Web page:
State education officials — who initially seemed to be delaying the release of student scores until after the election — instead shared them in a way guaranteed to hinder coverage of what’s expected to be a steep pandemic-driven decline.
Today Californians get their first statewide look at test scores measuring the toll the pandemic took on students — and the way state education officials have handled the rollout provides plenty of clues that the news won’t be good.
Earlier this fall the state Education Department refused a media request to immediately release the scores, saying it would do so by the end of 2022. That fueled speculation that the agency’s head, Superintendent of Public Instruction Tony Thurmond, was delaying the release until after his November re-election bid. Eventually the department reversed course and agreed to release the data.
But it did so in a way guaranteed to complicate coverage. Reporters received the data Sunday morning, under a news embargo until 10 a.m. today. Typically, they use that embargo time to interview district officials and education experts — so releasing test score data when those sources are unavailable hinders reporters’ ability to analyze and contextualize an important measurement of the pandemic’s impact on California’s public school students.
“I can’t read minds, but it does give the appearance of trying to conceal the data,” said David Loy, legal director of the First Amendment Coalition. “It’s not uncommon that government at all levels will release data or other news when it’s inconvenient for media.”
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The results — the most thorough look yet at the pandemic’s toll on learning — left education officials and experts neither surprised nor hopeless.
It’s also likely not a coincidence that the state results will be released to the public the same day scores on a different test, the National Assessment of Educational Progress, were unveiled just past midnight on the East Coast. That test, taken by a much smaller sample of California students, allows comparisons between all states — and showed an achievement drop in every single one.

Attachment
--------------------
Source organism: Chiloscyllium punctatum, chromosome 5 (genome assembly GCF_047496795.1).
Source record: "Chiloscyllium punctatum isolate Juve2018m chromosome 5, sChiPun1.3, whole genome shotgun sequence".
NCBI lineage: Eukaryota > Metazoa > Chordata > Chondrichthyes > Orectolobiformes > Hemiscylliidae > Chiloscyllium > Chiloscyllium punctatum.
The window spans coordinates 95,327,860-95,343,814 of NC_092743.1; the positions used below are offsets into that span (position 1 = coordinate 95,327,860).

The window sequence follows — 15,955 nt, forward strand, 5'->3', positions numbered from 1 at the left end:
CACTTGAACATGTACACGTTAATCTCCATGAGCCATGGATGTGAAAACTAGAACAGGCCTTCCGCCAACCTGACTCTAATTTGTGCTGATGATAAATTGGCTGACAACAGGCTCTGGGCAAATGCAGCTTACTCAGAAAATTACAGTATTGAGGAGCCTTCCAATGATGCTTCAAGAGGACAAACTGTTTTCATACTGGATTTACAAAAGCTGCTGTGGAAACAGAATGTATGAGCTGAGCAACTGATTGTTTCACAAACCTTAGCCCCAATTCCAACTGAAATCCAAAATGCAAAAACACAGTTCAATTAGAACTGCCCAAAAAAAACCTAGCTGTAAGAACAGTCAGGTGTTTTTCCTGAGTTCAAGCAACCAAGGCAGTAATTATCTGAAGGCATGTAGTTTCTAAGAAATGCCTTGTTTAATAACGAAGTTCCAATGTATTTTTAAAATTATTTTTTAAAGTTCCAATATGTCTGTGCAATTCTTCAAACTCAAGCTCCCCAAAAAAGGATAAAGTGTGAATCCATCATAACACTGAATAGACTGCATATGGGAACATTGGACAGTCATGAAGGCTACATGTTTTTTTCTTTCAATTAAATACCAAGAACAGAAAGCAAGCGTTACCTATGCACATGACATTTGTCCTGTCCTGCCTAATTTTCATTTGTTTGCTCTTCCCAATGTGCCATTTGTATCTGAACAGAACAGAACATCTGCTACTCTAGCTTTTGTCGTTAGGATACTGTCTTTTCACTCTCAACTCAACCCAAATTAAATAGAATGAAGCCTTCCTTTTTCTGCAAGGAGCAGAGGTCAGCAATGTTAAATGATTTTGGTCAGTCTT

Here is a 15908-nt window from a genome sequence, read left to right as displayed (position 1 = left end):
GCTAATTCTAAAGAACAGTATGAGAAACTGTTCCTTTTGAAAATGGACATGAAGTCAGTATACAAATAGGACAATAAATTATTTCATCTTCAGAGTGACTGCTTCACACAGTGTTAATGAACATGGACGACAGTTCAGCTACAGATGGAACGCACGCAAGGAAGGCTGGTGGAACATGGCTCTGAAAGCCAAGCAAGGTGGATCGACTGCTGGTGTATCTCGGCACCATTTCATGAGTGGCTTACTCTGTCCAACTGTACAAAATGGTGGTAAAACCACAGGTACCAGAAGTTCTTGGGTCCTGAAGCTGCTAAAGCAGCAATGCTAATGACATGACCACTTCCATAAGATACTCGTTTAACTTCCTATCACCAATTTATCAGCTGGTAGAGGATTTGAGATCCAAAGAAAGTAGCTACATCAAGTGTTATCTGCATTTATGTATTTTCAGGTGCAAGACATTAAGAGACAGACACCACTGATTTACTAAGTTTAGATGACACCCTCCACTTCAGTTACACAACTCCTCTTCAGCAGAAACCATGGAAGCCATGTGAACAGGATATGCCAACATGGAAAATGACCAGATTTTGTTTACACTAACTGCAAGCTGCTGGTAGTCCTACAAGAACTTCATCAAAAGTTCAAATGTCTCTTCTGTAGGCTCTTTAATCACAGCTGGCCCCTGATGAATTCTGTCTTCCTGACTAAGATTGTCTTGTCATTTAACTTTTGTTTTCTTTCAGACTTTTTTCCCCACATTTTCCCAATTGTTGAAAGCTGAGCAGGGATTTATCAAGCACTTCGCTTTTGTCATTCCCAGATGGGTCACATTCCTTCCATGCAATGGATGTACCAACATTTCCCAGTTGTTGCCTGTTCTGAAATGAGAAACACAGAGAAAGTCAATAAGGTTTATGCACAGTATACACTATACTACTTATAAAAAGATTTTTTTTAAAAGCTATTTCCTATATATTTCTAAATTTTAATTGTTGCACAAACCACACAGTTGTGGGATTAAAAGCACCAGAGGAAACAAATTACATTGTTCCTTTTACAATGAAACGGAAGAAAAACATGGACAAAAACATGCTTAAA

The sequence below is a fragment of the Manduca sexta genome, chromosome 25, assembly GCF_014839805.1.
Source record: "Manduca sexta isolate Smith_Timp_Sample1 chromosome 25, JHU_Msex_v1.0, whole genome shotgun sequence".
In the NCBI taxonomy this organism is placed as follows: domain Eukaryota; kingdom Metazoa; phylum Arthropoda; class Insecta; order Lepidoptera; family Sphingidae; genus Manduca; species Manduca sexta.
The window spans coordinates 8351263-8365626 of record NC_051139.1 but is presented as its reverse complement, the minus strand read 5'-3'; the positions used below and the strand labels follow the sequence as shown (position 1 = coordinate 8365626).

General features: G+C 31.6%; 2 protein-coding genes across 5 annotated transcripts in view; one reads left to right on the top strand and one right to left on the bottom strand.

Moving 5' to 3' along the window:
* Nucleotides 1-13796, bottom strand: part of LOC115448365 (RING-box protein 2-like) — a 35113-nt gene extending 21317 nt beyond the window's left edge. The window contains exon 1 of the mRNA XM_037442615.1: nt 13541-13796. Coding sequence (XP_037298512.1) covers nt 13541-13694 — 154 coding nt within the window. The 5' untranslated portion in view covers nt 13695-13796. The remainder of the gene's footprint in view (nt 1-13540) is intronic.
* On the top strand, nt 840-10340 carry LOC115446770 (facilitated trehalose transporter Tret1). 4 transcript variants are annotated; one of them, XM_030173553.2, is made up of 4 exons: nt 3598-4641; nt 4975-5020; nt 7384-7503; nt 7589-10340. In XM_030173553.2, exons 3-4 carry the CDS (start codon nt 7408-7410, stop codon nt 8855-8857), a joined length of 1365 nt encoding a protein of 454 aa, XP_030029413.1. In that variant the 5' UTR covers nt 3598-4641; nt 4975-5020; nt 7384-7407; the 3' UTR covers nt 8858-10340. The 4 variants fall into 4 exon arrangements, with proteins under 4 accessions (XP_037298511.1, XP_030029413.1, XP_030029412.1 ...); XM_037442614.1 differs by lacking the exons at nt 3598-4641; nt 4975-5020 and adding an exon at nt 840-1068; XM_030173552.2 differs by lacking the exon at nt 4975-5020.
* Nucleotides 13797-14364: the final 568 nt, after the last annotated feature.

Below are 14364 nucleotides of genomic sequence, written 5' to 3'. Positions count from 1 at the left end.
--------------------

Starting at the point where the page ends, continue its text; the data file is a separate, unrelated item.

But Gov. Gavin Newsom immediately issued a press release highlighting the fact that California students overall didn’t fare as poorly as those in most other states. Anyone hoping to divine how divergent state pandemic policies impacted academic achievement will find these national results confounding: California fared about the same as Florida and Texas, two states that rushed to return to in-person learning.
Not so California, where state officials deferred to local control. Citing health concerns, schools here generally continued remote learning long after students in many other states had returned to their classrooms.
Unlike the national test, California’s Smarter Balanced tests are given to almost all students in grades three through eight and grade eleven every year. They measure whether students have mastered state standards for math and English language arts. The scores the state is releasing are for the 2021-22 school year, the first year that all students in the designated grades were required to take the tests since the start of the pandemic.
California’s Education Department, which supports over 1,000 school districts and charter schools, oversees the administration of standardized testing as well as the release of the Smarter Balanced scores.